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Perelandra Chap. 11

An archived study of the second book of Lewis' theological science fiction Space Trilogy.

Perelandra Chap. 11

Postby Kanakaberaka » 24 Mar 2005, 06:50

As night falls on Perelandra, Ransom talks to God in the darkness - And his questions are answered!

This whole chapter takes place in the dark. Yet paradoxicly Ransom's purpose is illuminated as he calls out to Maleldil. The darkness is discribed as heavy, almost suffocating as it surrounds Ransom. This reminds me of a painting of Christ mentioned in the writings of G.K. Chesterton. The Saviour is very darkly painted, however He gives off light to the rest of the painting causing it to glow. The clear voice speaking in Ransom's head is there to give directions to him. The conversation reminds me of Christ's agony in the Garden of Gethsemene because Ransom is told bluntly about his duty to face the dangerous challenge ahead of him rather than just comfort.
But Maleldil's message does not go through unhampered. Ransom's own "voluble critic" chatters away during much of the revelation. The term voluble has an interesting definition. It's most obvious definition means fluent and talkative of course. But it also means "turning easily on an axis" or in botany "twisting like a vine". So there is a deeper meaning to Ransom's voluble self. It is the weak human tendency to twist in the wind, to go with the flow of things rather than oppose an adversary. This appears to be Ransom's case. And Maleldil wants to make sure Ransom fulfills his role in opposition to the Un-Man on Perelandra.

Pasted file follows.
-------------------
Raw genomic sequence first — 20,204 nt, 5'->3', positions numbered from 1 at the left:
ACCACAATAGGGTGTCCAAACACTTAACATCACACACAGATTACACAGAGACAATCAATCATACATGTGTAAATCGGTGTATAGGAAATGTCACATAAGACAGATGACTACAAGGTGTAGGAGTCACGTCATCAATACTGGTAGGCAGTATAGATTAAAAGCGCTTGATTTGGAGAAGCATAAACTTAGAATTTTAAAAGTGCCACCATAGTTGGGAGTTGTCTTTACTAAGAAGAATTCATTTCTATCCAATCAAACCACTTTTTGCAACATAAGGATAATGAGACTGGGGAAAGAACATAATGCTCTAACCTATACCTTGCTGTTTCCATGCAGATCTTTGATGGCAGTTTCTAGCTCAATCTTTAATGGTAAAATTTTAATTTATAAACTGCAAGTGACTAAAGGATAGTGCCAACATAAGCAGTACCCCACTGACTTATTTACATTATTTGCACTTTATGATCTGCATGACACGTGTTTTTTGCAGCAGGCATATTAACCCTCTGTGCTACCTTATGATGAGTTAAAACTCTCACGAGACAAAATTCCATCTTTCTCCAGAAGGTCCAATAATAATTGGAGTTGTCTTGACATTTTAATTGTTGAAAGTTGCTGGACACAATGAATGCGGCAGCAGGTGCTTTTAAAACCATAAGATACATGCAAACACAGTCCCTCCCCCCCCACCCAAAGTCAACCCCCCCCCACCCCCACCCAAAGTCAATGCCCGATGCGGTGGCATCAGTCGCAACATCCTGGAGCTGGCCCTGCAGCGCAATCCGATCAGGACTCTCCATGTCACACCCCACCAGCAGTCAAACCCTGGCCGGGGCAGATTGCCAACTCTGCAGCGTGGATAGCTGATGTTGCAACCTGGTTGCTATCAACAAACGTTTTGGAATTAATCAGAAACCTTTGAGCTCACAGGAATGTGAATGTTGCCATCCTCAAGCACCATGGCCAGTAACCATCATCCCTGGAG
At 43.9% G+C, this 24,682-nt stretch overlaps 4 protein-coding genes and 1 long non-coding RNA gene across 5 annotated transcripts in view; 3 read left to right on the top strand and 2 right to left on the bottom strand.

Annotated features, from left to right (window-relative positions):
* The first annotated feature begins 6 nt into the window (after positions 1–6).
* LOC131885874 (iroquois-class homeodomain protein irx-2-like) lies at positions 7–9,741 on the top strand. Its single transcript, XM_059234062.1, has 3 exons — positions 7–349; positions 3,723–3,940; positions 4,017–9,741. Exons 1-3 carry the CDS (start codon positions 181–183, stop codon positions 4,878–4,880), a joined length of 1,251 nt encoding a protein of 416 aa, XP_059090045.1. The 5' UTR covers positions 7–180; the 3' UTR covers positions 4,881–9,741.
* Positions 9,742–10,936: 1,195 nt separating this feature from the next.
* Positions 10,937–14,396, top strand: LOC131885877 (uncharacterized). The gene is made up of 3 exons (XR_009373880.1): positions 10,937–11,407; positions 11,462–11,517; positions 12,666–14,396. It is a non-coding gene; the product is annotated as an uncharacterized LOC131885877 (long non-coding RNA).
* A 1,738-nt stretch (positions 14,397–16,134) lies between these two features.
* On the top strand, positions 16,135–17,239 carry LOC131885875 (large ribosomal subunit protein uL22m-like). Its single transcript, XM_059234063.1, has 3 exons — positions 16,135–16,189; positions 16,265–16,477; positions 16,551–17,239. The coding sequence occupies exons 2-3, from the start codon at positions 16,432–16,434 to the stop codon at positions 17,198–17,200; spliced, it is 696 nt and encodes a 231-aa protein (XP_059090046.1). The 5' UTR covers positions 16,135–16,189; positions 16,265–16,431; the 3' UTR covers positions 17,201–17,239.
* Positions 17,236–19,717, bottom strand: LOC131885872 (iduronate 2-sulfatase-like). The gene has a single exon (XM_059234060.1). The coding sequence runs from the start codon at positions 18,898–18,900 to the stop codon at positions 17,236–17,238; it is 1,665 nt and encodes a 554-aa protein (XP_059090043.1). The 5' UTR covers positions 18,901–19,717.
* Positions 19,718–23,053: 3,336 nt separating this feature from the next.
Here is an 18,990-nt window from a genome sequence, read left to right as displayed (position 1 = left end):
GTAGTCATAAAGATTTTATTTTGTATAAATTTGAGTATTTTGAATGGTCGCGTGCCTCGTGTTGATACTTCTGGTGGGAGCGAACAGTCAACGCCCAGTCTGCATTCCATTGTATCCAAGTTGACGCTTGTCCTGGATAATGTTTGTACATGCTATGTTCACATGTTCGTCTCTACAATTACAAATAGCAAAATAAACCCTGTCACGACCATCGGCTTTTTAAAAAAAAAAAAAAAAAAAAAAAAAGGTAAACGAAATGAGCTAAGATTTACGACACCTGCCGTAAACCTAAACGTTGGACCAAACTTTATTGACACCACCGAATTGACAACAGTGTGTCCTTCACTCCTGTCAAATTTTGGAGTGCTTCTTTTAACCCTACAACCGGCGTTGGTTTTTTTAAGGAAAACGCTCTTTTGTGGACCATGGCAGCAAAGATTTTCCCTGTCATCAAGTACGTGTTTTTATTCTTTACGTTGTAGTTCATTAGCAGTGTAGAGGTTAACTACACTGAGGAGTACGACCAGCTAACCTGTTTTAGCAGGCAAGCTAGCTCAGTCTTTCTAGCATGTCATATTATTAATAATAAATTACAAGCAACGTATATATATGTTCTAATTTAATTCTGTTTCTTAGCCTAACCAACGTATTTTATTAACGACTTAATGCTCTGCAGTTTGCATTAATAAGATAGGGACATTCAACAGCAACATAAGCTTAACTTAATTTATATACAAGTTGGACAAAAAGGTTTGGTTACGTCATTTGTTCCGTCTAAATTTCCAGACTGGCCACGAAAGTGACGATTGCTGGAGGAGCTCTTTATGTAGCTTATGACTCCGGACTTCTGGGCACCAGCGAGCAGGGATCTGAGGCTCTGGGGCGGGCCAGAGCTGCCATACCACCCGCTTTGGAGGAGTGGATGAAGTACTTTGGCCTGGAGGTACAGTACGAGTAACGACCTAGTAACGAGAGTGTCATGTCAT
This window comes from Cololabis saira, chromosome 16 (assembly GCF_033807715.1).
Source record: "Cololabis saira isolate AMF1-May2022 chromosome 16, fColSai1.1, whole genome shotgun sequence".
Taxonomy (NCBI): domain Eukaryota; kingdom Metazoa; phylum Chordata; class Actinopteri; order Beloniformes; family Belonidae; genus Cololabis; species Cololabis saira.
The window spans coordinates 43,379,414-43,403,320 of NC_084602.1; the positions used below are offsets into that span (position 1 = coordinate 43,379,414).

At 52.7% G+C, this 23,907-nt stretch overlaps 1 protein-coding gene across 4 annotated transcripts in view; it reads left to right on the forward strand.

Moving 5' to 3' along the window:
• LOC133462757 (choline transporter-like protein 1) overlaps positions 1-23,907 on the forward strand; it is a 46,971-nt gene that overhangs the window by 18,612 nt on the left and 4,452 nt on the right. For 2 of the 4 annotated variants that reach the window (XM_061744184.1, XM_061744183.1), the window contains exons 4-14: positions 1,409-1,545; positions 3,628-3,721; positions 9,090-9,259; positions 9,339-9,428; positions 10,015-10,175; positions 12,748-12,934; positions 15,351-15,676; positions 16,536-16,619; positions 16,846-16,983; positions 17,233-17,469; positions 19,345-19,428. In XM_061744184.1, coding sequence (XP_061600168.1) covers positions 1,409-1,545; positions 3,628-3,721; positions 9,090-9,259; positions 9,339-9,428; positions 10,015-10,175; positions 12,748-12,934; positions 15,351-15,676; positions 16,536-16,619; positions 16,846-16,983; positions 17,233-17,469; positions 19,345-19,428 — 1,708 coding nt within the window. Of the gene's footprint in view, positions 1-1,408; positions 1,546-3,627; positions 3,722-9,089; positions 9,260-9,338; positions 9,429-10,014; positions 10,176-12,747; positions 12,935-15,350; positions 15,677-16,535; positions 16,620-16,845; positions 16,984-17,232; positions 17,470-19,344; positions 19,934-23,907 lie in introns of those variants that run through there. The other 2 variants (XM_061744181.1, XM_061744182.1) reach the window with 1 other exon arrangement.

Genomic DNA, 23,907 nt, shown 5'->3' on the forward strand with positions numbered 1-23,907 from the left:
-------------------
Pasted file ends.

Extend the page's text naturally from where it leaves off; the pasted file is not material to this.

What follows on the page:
Heroic illustrations fill Ransom's mind at one point. He remembers the story of "Horatius on the bridge". Lewis is refering here to an ancient Roman story of how Horatius almost single handedly held off an attack by the invading Etruscans so that a bridge could be demolished, cutting off their advance on Rome. Horatius is gravely wounded, suffering the loss of an eye. And yet he fights on untill the bridge collapses into the river. Horatius dived into the river and by some accounts managed to swim to safety on the other side. Though in other versions of the story he dies trying. Ransom is well aware of the possibility of death while opposing the plans of the Un-Man.
Finally the Voice in the darkness reassures the professor by telling him "It is not for nothing that you are named Ransom". There is a bit of confusion here since our hero's name is not really in fact "Ransom". Remember Lewis' statement in the last chapter Out Of The Silent Planet that names have been changed to protect the identities of all involved. So what might be Ransom's real name? We are told that it was derived from "Ranolf's son", but I think his true name might refer to another way to discribe Christ's saving mission to humanity. The voice went on to say "My name is also Ransom". So Ransom's "real" name could be some reference to Our Lord's purpose to redeem humanity. Out of curiosity - Can anyone think of alternate names for Elwin Ransom that would have the same significance?